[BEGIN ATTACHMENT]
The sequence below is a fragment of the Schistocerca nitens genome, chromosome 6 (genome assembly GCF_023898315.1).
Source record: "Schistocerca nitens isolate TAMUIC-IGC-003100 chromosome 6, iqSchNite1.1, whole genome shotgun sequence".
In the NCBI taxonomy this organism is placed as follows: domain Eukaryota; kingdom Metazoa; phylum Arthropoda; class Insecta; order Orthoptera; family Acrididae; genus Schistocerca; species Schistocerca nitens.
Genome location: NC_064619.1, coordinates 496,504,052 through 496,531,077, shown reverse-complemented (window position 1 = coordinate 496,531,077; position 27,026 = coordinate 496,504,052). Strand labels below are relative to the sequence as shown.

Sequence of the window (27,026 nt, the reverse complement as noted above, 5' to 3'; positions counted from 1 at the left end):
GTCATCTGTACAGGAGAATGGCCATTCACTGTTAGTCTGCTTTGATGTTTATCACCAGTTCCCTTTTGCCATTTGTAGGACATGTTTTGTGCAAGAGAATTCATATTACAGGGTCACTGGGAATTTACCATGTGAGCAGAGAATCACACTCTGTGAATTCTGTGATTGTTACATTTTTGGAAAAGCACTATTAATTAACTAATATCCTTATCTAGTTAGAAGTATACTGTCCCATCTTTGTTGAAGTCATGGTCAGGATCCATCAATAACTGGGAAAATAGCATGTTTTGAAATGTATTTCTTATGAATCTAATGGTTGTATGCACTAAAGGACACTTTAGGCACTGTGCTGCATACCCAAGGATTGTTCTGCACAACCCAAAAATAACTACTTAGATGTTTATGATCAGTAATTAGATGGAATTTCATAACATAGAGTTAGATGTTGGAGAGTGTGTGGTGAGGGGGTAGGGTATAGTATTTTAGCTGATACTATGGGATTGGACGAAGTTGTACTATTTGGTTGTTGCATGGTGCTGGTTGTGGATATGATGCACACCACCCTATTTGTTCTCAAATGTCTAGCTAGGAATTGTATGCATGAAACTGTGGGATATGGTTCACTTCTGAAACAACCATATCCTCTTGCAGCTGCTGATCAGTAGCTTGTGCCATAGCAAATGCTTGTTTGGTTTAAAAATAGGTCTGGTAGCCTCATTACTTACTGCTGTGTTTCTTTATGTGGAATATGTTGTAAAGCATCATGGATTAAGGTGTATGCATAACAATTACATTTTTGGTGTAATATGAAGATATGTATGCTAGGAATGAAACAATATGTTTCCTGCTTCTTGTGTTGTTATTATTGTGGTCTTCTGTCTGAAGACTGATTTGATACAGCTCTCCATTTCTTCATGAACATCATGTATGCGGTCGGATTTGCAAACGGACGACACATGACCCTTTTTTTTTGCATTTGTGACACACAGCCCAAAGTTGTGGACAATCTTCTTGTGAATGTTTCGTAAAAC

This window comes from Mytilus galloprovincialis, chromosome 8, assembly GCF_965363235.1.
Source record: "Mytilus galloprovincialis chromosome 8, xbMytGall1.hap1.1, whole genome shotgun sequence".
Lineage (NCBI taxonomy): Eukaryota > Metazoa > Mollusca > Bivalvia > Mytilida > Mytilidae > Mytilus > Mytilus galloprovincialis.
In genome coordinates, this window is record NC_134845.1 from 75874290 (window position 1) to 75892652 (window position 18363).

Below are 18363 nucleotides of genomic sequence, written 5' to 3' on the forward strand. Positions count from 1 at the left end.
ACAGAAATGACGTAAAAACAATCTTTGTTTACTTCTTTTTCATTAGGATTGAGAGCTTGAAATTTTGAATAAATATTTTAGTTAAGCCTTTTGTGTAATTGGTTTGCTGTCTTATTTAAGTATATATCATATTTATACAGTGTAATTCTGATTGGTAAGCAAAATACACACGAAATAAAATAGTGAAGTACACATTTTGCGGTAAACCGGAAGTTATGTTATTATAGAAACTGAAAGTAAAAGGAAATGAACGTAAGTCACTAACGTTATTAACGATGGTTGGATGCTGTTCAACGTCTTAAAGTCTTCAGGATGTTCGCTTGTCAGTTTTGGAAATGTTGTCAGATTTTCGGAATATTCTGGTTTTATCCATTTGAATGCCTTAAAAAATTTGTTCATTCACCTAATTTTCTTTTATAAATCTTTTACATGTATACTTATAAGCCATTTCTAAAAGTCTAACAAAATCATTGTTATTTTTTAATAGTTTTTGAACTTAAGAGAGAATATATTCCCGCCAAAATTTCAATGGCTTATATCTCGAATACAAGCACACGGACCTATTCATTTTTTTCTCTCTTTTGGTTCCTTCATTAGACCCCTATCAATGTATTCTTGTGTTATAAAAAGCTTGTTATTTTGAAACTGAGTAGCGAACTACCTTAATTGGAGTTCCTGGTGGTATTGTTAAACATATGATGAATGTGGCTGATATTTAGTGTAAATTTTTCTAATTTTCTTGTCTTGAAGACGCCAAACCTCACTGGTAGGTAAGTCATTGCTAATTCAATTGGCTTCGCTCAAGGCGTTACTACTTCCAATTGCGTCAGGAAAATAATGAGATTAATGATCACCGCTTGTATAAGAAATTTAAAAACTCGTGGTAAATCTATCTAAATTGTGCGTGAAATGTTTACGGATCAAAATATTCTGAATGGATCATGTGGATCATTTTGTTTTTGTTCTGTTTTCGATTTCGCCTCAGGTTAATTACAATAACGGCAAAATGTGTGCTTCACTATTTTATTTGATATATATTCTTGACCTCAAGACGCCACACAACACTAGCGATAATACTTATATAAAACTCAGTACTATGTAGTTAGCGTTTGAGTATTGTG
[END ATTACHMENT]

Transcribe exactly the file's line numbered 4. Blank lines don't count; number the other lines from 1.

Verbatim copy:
Genome location: NC_064619.1, coordinates 496,504,052 through 496,531,077, shown reverse-complemented (window position 1 = coordinate 496,531,077; position 27,026 = coordinate 496,504,052). Strand labels below are relative to the sequence as shown.